The txalaparta itself is related to cider making. In many cider houses around Donostia, when they were done making the cider, they would place the txalaparta outside and begin playing it. They often used the boards used to press the apples. This alerted the surrounding villages to the party. The villagers would come, where they would be “jumping, shouting, drinking cider, and playing and listening to the txalaparta until dawn” (Ramón Goikoetxea).
The toberak replace the wooden mallets and planks with metal rods and bars. These may have started, again, as a work task, taking the pipes from the forge and hitting them with hammers to knock soot loose, cleaning them. In modern txalaparta playing, in addition to metal and wood, glass and stone are sometimes used, all in combination.
There are typically two players, called ttakuna, tukutuna or bia (the two) and herrena (lame), urguna (lame), pikatzailea or bata (the one). They have different roles. One is responsible for creating the rhythm and the other dismantles that order, creating tension. They constantly speed up until it isn’t possible to maintain the tension any longer. While the rules for playing the txalaparta are strict, they also allow the players, through phrasing and rhythmic combinations, tone, intensity and tempo changes, to play with great freedom to develop their creativity and to improvise.
Pidgins are languages that arise when two other languages come in contact. They are simplified languages to ease communication between two people that have otherwise very different languages, often to facilitate trade. As such, they are always second languages (never the mother-tongue of anyone). Given the extensive and often commercial travel of Basques, it is not surprising that several pidgins developed over time that involved Euskara, the Basque language. These pidgins developed in both Europe and the Americas.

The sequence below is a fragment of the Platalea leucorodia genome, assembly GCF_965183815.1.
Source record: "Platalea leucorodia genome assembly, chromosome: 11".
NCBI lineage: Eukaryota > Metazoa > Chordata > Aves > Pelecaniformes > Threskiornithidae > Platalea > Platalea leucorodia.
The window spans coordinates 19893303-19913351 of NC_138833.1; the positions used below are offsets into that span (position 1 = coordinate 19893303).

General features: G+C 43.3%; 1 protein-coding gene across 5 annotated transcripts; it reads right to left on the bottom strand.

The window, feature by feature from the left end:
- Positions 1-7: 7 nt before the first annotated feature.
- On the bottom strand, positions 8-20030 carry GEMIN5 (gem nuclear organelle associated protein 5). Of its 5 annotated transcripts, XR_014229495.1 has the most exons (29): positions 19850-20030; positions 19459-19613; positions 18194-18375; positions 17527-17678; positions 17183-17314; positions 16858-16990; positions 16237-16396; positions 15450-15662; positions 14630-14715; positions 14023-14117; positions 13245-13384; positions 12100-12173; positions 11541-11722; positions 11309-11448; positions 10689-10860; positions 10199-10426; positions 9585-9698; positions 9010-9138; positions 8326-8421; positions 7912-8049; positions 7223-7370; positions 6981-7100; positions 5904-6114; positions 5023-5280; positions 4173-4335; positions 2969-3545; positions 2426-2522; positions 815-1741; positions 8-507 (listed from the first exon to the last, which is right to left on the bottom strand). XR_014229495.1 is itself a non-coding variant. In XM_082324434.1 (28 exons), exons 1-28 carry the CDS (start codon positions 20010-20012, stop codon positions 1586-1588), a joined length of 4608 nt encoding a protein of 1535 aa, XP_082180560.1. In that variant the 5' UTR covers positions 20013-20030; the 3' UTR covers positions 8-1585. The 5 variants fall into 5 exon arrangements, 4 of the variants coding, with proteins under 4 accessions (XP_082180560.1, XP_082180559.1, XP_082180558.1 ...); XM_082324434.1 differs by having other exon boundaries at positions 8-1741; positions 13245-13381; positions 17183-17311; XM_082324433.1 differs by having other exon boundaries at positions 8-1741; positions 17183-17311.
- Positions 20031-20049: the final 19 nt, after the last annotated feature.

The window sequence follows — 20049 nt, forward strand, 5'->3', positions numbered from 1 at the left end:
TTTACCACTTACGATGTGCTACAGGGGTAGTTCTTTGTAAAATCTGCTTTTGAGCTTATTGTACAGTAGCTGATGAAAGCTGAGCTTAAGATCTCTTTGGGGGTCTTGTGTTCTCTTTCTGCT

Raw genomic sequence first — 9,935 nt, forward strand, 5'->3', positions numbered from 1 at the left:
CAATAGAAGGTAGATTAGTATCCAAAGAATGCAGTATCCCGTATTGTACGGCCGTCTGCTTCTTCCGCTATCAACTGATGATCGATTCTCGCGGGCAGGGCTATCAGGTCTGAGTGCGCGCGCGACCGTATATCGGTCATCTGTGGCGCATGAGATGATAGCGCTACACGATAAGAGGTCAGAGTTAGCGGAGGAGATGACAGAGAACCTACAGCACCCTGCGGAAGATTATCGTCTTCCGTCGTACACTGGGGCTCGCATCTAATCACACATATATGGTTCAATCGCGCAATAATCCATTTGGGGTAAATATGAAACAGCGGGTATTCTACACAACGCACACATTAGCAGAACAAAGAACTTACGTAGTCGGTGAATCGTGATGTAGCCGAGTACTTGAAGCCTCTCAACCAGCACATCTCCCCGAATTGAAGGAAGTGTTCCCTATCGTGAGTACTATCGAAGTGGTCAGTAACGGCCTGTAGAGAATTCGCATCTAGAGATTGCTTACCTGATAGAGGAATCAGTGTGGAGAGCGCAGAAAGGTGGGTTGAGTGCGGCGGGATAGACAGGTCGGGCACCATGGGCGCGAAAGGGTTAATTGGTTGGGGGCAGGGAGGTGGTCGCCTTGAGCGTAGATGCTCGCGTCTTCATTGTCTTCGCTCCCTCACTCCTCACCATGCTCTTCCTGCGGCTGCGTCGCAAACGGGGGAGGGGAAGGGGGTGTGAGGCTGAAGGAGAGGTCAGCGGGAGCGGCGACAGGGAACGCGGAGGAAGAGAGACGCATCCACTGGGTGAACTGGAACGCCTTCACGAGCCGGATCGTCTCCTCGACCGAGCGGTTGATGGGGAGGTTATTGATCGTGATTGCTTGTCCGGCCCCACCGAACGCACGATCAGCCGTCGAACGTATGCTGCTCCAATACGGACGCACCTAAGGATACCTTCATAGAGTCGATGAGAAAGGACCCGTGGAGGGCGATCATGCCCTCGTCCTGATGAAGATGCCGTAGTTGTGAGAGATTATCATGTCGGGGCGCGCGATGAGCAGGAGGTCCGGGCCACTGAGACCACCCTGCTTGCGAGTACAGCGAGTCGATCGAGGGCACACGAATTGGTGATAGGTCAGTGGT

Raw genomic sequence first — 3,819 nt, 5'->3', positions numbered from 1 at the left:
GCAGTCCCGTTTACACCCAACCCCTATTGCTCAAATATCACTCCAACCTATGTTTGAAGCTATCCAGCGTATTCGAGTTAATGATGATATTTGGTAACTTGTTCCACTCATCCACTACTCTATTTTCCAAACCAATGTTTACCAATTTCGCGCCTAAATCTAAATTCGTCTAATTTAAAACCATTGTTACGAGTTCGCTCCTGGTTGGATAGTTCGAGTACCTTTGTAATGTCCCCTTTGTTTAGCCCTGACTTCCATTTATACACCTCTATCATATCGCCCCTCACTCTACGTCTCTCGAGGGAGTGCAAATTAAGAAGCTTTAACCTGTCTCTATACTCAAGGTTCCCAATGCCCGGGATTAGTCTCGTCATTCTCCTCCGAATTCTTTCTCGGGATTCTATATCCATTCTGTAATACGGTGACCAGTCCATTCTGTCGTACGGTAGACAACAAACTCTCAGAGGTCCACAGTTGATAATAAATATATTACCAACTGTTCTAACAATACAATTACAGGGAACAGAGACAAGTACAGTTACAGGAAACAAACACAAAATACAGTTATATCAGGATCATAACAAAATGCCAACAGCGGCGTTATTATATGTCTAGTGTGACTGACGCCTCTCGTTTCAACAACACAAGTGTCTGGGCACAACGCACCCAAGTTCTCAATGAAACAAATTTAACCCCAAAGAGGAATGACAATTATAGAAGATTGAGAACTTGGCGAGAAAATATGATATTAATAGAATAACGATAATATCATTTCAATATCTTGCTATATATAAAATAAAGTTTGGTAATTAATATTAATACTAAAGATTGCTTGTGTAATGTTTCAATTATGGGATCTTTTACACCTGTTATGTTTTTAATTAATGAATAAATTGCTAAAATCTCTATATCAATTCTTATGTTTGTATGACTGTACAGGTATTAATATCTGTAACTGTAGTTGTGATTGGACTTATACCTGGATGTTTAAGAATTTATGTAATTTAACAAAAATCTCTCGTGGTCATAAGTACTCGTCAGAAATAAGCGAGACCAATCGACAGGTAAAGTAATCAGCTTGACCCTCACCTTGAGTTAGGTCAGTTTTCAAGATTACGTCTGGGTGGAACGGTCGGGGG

In their journeys ever westward in the search for new fishing and whale hunting grounds, the Basques stopped at Iceland, for the first time around 1600. There is an infamous episode, in 1615, where a number of Basque sailors, after stealing some dried fish from a local merchant, were massacred — the last massacre to occur in Icelandic history. This so-called “Slaying of the Spaniards” led to a law that said all Basques should be killed on sight, a law that was only formally repealed in 2015.
During their interactions, the Basques developed a pidgin with the Icelanders. This pidgin included a number of colorful phrases, including the phrase “Sickutta Samaria” which Dr. Viola Giulia Miglio has concluded means “go shag a horse.” A more complete bibliography specifically on the Basque-Icelandic pidgin can be found at Euskosare. I first heard about these pidgins a number a years ago when I encountered the work of Peter Bakker.
The Basques also developed pidgins with Native Americans, particularly the Algonquin peoples. The Basques and the Mi’kmaq people had a long history and, as might be expected, there was some intermarrying between the peoples. In fact, “Basque” is a somewhat common surname among the Mi’kmaq people. Some of the words from this contact actually made it into the Mi’kmaq language, including the Mi’kmaq words “atlei”, from the Basque “atorra (shirt)”, “elegewit” from “errege (king)”, and “Plansia” from “Prantzia (France).”